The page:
The unsuccesful use of ethanol

The unsuccesful use of ethanol

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The Unsuccessful Use of Ethanol

Current interest in ethanol fuel in the United States mainly lies in bio-ethanol, produced from corn, but there has been considerable debate about how useful bio-ethanol will be in replacing fossil fuels in vehicles. Concerns relate to the large amount of arable land required for crops, as well as the energy and pollution balance of the whole cycle of ethanol production. I don't think the US could implement the use of ethanol or other alternate fuels successfully as Brazil has done for many reasons: firstly, ethanol production in the United States does not benefit the nation's energy security, its agriculture, economy or the environment because ethanol production requires large fossil energy input to produce these fuels than you get out from the combustion of these products. Therefore, it is contributing to oil and natural gas imports and U.S. deficits. The country should instead focus its efforts on producing electrical energy from photovoltaic cells, wind power and burning biomass and producing fuel from hydrogen conversion.
Secondly, in Brazil reducing the rate of deforestation seemed likely to be more effective for taking carbon dioxide out of the atmosphere. In the United States, reliance on ethanol to fuel the automobile fleet would require enormous, unachievable areas of corn agriculture, and the environmental impacts would outweigh its benefits, destroying bio-diversity. Ethanol would be mainly made from bio organic material that will be especially grown for this purpose. It also uses a lot of fuel to grow these plants. The same goes for various kinds of vegetable oils that are said to be environmental friendly. Ethanol cannot alleviate the United States? dependence on petroleum, may, however, still be useful in regions or cities with critical pollution problems, and to make use of agricultural wastes. Basically, an increased demand for ethanol would cause land use changes - destroying forests and grasslands to grow corn or other ethanol crops - ethanol and other bio-fuels actually add to global warming.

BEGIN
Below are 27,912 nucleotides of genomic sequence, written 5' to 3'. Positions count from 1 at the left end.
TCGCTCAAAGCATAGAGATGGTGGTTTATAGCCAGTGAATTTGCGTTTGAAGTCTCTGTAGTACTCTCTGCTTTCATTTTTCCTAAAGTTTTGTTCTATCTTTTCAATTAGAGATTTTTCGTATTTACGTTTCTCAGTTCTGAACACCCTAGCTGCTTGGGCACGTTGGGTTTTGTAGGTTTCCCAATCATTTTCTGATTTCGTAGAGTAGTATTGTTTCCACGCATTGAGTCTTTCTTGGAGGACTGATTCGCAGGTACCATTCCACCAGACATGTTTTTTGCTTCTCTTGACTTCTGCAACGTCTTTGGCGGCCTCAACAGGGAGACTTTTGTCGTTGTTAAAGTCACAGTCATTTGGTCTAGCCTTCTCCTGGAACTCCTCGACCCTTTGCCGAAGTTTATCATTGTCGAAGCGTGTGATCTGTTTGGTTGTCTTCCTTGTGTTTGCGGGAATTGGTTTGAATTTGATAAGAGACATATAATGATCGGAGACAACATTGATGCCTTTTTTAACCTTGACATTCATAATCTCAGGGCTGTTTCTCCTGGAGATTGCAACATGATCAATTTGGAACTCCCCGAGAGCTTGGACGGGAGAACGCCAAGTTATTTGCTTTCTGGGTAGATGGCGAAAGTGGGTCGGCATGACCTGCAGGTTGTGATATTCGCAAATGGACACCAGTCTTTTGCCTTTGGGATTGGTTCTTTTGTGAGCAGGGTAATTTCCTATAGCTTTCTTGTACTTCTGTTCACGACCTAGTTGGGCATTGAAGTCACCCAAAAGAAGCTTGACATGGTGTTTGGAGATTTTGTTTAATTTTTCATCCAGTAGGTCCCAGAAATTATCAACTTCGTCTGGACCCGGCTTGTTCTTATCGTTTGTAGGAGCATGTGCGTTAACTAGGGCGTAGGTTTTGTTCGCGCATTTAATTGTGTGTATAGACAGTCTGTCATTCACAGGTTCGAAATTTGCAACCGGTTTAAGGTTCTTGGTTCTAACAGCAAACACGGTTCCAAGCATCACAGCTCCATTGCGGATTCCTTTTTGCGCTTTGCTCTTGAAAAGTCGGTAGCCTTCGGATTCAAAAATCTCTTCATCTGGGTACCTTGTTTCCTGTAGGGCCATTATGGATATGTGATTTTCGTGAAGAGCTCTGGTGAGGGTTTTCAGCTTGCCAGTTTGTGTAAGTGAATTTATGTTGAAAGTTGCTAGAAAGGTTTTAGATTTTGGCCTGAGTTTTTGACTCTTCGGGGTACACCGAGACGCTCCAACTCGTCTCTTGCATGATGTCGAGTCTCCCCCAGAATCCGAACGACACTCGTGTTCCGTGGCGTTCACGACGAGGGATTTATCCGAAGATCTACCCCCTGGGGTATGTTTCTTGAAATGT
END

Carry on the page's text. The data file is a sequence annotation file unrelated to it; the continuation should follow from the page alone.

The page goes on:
Thirdly, as demand for ethanol fuel increases, food crops are replaced by fuel crops, driving food supply down and food prices up. Growing demand for ethanol in the United States has increased corn prices by 50% in Mexico. Average barley prices in the United States rose 17% from January to June 2007 to the highest in 11 years. Prices for all grain crops trend upward, reflecting a progressive increase in farm land devoted to corn for the production of produce ethanol fuel.

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Prices for U.S. corn-based products, including animal feed, also rise. This translates to higher prices for animal products like chicken, beef, and cheese.
Finally, the government spends more than $3 billion a year to subsidize ethanol production when it does not provide a net energy balance or gain, is not a renewable energy source or an economical fuel. Further, its production and use contribute to air, water and soil pollution and global warming, and the vast majority of the subsidies do not go to farmers but to large ethanol-producing corporations. Studies said that after taking into account expected worldwide land-use changes, corn-based ethanol, instead of reducing greenhouse gases by 20 percent, will increases it by 93 percent compared to using gasoline over a 30-year period. Biofuels from switch grass, if they replace croplands and other carbon-absorbing lands, would result in 50 percent more greenhouse gas emissions, the researchers concluded. Since ethanol is so corrosive, it cannot be piped to any location without causing the pipes to corrode very quickly, so therefore it must be trucked in, usually by diesel trucks, trains, or barges, which are more expensive and complicated than sending it down a pipeline. As refiners switched to ethanol this spring, the change in transport needs has likely contributed to the rise in gas prices. Some experts argue that the U. S. doesn't have adequate infrastructure for wide ethanol use. Also, ethanol contains less energy than gas. That means drivers have to make more frequent trips to the pump. Technologically, the process of producing ethanol from sugar is simpler than converting corn into ethanol, but the problem is that United States does not have enough corn fields. Converting corn into ethanol requires additional cooking and the application of enzymes, whereas the conversion of sugar requires only a yeast fermentation process. The energy requirement for converting sugar into ethanol is about half that for corn.
The United State desperately needs a liquid fuel replacement for oil in the near future," says Pimentel, a researcher of Environmental Economics & Sustainable Development, ?but producing ethanol or biodiesel from plant biomass is going down the wrong road, because you use more energy to produce these fuels than you get out from the combustion of these products."
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